Monika: Thank you, Alex! It has been an honor to join the OCLC Wikipedia + Libraries project team to strengthen ties between Wikipedia and libraries. Indeed, the nine-week course just wrapped up and it feels like we’ve accomplished something big—and that it’s not over—I feel momentum. What’s most notable is the palpable excitement and shift in perception among library staff. At enrollment, more than seventy percent of the attendees reported they’d never edited Wikipedia and did not consider the encyclopedia relevant to their library. Amongst the library staff we’ve engaged in this project, we’ve seen a mind shift. Now staff are saying ‘yeah, I now know why I should care, I’m excited and knowledgeable enough to tell my colleagues and patrons why they should care, too.’ What’s also made the recent course experience really special is supporting library staff from many different locations, with 299 enrollees from 45 states and 7 countries. We focused on outreach to public libraries, as in the US 80% of public libraries are small or rural.
Alex: I am incredibly excited that the OCLC WebJunction course focused on working with public libraries. As you probably already know, some of the Wikimedia movement’s most successful at-scale projects have been with public libraries (the work in Catalonia, for example), yet when we put the IFLA Public Library Opportunity Paper together, we had a hard time finding examples beyond a small handful of highly visible “case studies”. Did you discover any exciting approaches to “doing Wikipedia in public libraries” when preparing the project? Do you feel like the class generated any new ideas?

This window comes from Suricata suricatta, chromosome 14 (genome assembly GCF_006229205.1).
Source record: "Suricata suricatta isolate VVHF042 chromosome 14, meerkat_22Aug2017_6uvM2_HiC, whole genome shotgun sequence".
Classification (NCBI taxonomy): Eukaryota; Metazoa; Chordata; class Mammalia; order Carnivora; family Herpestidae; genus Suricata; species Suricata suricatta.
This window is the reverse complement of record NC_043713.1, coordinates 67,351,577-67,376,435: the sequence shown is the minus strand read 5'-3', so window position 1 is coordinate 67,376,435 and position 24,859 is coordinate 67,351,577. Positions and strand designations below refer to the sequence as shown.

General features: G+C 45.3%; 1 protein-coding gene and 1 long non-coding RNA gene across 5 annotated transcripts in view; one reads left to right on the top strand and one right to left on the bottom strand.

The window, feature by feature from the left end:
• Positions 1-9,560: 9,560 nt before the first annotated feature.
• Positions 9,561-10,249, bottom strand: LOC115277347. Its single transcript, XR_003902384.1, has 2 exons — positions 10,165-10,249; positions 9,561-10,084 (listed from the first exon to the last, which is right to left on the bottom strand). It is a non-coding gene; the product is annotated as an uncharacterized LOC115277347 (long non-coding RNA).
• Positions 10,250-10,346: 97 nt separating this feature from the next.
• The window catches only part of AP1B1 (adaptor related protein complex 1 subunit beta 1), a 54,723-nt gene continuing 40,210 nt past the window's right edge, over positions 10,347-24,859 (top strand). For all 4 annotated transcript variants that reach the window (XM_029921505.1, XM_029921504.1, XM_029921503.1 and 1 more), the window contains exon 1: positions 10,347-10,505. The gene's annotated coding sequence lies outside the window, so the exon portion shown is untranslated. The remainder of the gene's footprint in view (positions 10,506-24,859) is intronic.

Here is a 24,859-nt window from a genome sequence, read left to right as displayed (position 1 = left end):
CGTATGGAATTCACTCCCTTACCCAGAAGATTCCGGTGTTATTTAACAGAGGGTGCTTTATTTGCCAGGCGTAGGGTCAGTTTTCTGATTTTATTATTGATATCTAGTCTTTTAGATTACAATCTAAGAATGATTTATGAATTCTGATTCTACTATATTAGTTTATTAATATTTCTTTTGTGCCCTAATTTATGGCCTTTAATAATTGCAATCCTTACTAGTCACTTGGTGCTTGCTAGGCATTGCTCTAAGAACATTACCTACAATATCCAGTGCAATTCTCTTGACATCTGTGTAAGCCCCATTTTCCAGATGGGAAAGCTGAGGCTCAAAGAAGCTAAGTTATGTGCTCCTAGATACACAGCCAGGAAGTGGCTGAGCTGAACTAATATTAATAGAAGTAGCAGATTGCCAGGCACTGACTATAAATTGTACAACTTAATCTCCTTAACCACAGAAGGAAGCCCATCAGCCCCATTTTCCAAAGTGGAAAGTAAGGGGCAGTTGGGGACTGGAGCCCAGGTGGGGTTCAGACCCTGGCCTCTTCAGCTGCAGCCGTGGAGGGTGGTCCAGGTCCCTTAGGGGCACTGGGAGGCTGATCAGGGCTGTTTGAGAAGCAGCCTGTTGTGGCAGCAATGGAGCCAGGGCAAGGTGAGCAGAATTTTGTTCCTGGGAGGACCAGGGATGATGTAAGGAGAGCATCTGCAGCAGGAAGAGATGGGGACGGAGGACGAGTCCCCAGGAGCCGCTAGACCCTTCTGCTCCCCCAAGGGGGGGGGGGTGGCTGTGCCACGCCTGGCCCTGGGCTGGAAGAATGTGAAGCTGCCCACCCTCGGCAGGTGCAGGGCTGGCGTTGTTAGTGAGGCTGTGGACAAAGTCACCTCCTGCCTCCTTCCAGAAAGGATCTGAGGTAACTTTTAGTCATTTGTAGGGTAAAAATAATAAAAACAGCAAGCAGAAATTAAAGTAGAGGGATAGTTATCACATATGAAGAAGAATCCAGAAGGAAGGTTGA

Monika: Yes! Public libraries! So full of ideas!
Let me illustrate some of these ideas with a story from our sixth live session. We had a quick in-class activity, participants brainstormed titles for Wikipedia-related events at the library. They came up with a couple dozen creative titles, like:
- Wikipedia is a Verb and a Noun: Learn How and Why
- Wiki Your Tree: How to Use Wikipedia for Genealogy
- Fantastic Facts and Where to Find Them, On and Offline
- Get Smart: Wikipedia for Research
- Gnomes vs Elves: Wikipedia Holiday Throwdown